An assistant professor of political science and senior researcher at the Moscow-based International Center for the Study of Institutions and Development, Ora “John” Reuter’s research interests include comparative political institutions and political economy, elections, democratization, bureaucracy, authoritarian regimes and Russia and the former Soviet Union. He can speak about the potential for a new American/Russian partnership and analyze the key differences between the Russian and American political systems that are shaping relations between the two countries.

Jeffrey Sommers, Russia, Baltic economies
sommerjw@uwm.edu
(414) 988-9670
A professor and senior fellow at UWM’s Institute of World Affairs, Jeffrey Sommers’ research centers on austerity economics in Europe and the United States. Regional focuses include the role played by the Baltic states as the drain for both commodities and capital from the former Soviet Union, and global markets in the context of a wider international political economy. His writings have appeared in the New York Times and the Financial Times. He can speak to shifts in U.S. relations with Russia in a Trump administration.

Leadership Style and Executive Behavior

Stanislav Dobrev
dobrev@uwm.edu
(801) 712-8155
Stanislav Dobrev is the Robert L. and Sally S. Manegold Chair in Strategic Management in the Lubar School of Business at the University of Wisconsin-Milwaukee. Dobrev’s research interests include business and corporate strategy, organizational change, managerial careers and incentives, and entrepreneurship. He can speak to how the president elect’s entrepreneurial background might shape his management style in the Oval Office, and he can comment on the appeal of Trump’s unorthodox, nonconformist communication/impression management style.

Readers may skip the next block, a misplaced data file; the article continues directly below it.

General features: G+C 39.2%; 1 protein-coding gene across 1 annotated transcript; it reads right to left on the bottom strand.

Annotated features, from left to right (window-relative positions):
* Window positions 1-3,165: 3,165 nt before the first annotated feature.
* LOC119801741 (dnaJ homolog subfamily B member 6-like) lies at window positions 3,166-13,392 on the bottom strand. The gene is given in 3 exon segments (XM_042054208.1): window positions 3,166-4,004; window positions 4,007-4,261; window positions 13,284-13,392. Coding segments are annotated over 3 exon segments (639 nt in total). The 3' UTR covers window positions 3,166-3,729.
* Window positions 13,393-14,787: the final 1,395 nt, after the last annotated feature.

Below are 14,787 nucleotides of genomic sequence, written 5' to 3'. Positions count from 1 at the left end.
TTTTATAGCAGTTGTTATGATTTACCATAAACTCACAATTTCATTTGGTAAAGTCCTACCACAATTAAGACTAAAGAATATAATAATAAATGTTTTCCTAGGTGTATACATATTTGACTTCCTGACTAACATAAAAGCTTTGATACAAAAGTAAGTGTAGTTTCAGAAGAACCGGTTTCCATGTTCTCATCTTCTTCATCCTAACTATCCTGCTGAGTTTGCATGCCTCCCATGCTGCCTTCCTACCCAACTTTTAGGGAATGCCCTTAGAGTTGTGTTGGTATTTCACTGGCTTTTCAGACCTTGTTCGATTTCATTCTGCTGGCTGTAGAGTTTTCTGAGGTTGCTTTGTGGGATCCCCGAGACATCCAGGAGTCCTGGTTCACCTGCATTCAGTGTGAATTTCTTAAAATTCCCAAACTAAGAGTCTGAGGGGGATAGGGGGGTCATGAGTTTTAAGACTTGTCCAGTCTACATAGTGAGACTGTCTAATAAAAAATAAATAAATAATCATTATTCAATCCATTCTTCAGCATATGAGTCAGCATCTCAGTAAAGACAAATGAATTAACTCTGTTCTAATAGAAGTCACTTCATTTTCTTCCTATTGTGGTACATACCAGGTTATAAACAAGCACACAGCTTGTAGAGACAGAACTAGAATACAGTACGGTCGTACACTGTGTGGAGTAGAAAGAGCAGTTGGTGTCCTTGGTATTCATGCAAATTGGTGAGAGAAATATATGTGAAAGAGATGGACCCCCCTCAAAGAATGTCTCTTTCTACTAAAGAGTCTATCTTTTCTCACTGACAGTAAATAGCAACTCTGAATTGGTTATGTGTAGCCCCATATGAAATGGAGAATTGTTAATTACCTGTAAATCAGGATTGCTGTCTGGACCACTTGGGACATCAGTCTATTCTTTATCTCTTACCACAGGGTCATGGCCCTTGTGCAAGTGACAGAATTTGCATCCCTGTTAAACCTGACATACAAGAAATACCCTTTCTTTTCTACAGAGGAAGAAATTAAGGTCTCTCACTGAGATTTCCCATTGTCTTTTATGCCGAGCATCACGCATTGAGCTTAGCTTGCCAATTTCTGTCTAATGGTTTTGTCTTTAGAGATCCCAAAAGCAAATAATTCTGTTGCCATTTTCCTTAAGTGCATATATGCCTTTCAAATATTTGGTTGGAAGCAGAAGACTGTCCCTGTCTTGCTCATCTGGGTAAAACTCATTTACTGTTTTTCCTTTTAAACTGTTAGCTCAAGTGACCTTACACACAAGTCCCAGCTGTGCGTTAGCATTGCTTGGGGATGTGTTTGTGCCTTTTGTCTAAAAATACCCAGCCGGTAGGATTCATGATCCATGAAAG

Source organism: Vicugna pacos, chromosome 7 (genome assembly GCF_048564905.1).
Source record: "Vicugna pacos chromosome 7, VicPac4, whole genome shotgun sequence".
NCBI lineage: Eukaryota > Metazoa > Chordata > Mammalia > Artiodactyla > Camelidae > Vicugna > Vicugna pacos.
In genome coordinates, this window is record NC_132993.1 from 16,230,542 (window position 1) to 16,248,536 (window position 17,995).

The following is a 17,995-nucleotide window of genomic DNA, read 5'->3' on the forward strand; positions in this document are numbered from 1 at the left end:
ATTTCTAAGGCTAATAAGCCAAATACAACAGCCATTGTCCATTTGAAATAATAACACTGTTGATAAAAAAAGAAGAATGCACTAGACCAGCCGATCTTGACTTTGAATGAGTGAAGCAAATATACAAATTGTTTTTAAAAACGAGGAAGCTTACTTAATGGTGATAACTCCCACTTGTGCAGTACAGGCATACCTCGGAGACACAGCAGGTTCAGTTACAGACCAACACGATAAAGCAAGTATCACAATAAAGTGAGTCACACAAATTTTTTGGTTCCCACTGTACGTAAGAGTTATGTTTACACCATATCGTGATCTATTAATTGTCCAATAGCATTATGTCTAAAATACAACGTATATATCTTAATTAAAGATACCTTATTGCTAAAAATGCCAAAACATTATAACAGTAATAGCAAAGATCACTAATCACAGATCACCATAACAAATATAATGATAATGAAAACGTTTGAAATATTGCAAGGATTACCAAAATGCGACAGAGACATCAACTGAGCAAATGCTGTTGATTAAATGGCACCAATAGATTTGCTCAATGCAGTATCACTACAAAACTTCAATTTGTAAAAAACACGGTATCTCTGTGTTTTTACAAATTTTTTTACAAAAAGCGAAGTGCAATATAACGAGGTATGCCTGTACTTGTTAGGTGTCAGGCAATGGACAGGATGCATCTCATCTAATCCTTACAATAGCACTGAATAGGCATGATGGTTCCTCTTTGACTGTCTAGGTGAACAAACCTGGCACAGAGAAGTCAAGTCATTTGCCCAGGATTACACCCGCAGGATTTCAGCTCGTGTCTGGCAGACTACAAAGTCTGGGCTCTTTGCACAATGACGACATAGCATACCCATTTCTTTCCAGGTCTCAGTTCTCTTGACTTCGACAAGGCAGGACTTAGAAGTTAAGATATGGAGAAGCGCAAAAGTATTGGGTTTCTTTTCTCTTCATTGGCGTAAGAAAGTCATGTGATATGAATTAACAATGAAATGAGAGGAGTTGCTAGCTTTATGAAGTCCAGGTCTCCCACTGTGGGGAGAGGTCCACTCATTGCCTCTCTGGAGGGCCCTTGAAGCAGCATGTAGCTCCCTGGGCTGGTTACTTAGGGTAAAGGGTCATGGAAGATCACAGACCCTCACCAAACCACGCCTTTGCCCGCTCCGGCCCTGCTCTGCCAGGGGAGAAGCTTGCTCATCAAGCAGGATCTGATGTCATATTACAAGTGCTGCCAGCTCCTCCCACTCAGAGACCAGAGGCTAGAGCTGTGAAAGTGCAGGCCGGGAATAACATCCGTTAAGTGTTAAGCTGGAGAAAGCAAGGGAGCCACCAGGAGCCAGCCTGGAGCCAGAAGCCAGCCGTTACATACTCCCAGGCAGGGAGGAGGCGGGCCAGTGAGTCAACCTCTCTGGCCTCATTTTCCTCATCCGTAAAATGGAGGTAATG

Politics/Government

Sara Benesh, Judicial decision making
sbenesh@uwm.edu
An associate professor of political science, Sara Benesh’s research interests include judicial decision making and the legitimacy of courts and institutions. She can discuss the impact of likely Trump nominees on American jurisprudence.

Thomas Holbrook, voter behavior
holbroot@uwm.edu
(414) 939-4207 (Google voice to text)
A professor of political science, Thomas Holbrook can talk about voter behavior, political campaigns, campaign spending and forecasting national elections. He is the author of “Do Campaigns Matter?” and the recently published “Altered States: Changing Populations, Changing Parties, and the Transformation of the American Political Landscape.” His views on Trump’s unexpected appeal to voters appeared in The Daily Caller.

Blain Neufeld
neufeld@uwm.edu
Blain Neufeld is an associate professor of philosophy at UWM, where he works on public reasoning, religious and moral pluralism, and the relationship between economic inequality and political freedom. He can speak to the nature of Trump’s political rhetoric, especially with respect to the growing religious and cultural diversity of American society, and to Trump’s appeal to economically disenfranchised voters.

Paru Shah, race and politics
shahp@uwm.edu
(651) 324-8797 (cell)
An associate professor of political science, Paru Shah works in the areas of race, ethnicity and politics, urban governance and politics, public policy analysis and outcomes in the educational arena. Her article, “The Centrality of Racial and Ethnic Politics in American Cities and Towns,” will appear in the forthcoming “Oxford Handbook on Local Politics.” She can address issues involving immigration policy, the Voting Rights Act and states’ rights.